Viewpoint: Death sentence raises questions

By Caroline Brewton
Copy editor

The legal team of a man scheduled to die today made his final appeal on the basis of witnesses changing testimony and the lack of DNA evidence connecting him to the crime he is accused of committing: the killing of an off-duty police officer.

His name is Troy Davis, and the government has scheduled him for execution four times in the past four years. The Georgia Board of Paroles and Pardons, which has the power to commute the sentence, was his last chance.

Davis’s plight has sparked widespread and international media attention. Among those pleading for clemency are Pope Benedict XVI, the head of the Catholic Church, former U.S. President Jimmy Carter, and Bianca Jagger, the Council of Europe’s ambassador on the death penalty.

I do not know whether Davis is guilty or what part he played in the crime for which he was sentenced to die. It is for the jury to determine that based on the evidence presented.

But the evidence presented in this case does not seem to equal a guilty verdict. Several witnesses for the prosecution have recanted their testimony since the trial, and suspicion has moved to another man present at the murder scene. There is no DNA evidence, and the murder weapon is missing. The U.S. Supreme Court itself issued an order for a lower court to review the evidence, an action it has not taken in about 50 years.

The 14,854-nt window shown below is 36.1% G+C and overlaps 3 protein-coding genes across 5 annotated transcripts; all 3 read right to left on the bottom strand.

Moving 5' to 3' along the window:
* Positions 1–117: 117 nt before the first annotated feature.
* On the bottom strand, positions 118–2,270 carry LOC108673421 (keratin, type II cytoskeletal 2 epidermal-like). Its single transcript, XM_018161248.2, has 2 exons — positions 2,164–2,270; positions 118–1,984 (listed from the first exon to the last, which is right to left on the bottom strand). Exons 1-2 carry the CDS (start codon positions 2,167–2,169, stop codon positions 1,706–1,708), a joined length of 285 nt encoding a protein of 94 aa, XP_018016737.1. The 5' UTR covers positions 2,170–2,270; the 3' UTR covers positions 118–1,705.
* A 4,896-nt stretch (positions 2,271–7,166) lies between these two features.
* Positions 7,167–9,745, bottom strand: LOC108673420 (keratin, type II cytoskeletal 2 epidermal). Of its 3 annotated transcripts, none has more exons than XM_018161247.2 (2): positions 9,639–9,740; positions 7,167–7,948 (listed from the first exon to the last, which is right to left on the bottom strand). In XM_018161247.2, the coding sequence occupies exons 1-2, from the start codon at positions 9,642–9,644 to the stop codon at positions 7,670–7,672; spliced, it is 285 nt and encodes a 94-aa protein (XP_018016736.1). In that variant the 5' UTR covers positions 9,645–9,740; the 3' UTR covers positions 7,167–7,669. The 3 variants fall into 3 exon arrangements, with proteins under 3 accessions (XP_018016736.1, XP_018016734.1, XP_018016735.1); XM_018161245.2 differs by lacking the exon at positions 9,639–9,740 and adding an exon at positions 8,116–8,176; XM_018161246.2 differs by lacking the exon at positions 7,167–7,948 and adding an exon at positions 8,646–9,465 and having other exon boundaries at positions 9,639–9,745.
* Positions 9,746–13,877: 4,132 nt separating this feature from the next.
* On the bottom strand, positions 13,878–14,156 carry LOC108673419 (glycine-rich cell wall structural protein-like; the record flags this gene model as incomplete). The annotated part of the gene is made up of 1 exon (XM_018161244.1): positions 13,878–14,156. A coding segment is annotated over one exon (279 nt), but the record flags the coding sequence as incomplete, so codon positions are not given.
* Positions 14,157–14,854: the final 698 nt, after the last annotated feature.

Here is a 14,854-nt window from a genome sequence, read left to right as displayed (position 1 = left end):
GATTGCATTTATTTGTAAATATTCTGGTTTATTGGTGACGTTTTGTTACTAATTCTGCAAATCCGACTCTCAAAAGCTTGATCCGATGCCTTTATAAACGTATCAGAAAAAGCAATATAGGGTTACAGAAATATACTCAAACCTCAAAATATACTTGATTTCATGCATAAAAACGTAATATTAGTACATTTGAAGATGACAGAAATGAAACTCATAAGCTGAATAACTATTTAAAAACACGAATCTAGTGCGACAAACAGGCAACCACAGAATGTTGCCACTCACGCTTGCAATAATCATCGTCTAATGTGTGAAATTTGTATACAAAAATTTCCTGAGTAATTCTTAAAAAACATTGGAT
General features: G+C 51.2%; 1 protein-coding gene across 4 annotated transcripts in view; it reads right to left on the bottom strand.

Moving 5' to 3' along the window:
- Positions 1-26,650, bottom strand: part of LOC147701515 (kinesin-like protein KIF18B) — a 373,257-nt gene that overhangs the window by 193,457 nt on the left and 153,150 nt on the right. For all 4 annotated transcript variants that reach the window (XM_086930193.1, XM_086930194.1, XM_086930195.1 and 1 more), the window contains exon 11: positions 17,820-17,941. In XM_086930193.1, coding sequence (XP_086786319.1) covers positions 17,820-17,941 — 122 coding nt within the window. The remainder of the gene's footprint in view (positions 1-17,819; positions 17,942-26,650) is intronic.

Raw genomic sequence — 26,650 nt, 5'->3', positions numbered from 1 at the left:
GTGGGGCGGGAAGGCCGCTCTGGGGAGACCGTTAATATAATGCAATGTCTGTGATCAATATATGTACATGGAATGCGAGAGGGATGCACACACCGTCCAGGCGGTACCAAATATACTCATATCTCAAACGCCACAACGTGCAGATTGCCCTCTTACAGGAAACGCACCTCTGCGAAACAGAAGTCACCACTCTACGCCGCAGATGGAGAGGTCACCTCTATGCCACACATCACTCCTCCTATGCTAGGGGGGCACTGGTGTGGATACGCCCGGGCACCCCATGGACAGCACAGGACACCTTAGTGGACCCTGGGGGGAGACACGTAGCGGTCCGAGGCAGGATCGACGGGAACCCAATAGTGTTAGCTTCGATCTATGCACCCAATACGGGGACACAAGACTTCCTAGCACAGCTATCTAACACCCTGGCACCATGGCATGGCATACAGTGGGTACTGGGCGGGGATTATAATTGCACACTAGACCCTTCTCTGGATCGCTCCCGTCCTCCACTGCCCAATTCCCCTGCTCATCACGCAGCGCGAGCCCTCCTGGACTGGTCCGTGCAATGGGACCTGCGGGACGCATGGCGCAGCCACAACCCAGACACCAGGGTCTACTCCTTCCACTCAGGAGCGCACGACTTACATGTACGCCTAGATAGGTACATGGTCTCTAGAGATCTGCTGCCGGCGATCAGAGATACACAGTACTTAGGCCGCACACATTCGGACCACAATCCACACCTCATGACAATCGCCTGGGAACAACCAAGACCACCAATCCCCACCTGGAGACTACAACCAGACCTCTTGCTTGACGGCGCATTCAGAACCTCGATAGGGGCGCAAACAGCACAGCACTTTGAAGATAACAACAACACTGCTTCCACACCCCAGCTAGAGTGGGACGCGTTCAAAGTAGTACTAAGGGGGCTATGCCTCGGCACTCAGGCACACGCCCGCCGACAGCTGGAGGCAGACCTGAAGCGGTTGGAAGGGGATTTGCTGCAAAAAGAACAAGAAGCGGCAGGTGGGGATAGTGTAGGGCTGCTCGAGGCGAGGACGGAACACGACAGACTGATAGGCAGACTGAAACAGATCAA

However, the Georgia court reviewing Davis’ renewed case ruled against him. And now that that parole board has denied his request, it appears that Davis’s 18-year stint on death row is about to end.

“A future was taken from me. The death penalty is the correct form of justice,” said Madison MacPhail, the daughter of the slain police officer, who was just a toddler when the crime took place.

It is apparent from this comment, and others like it from the family and friends of the victim, that this solution will bring them peace. But at what price? But what about Davis’ family? In robbing Davis of his life, regardless of guilt, they rob his friends and family of their own loved one. The death penalty is not a crime against the accused, it is a crime against his family. Grief should not be repaid with grief. And if Davis is, in fact, innocent, his death will be a waste.

Any system so flawed as to allow an innocent life to hang in the balance must be reconsidered. Any system that punishes the family of a guilty man must be rethought. And any system that gives others the right to decide who lives and who dies must be rejected.

How could the government-sanctioned killing of a man send the message that killing is wrong?

In the meantime, in Georgia, a man waits to die, and we all wait with him.

Caroline Brewton is a sophomore journalism major from Beaumont and is a copy editor for the Lariat.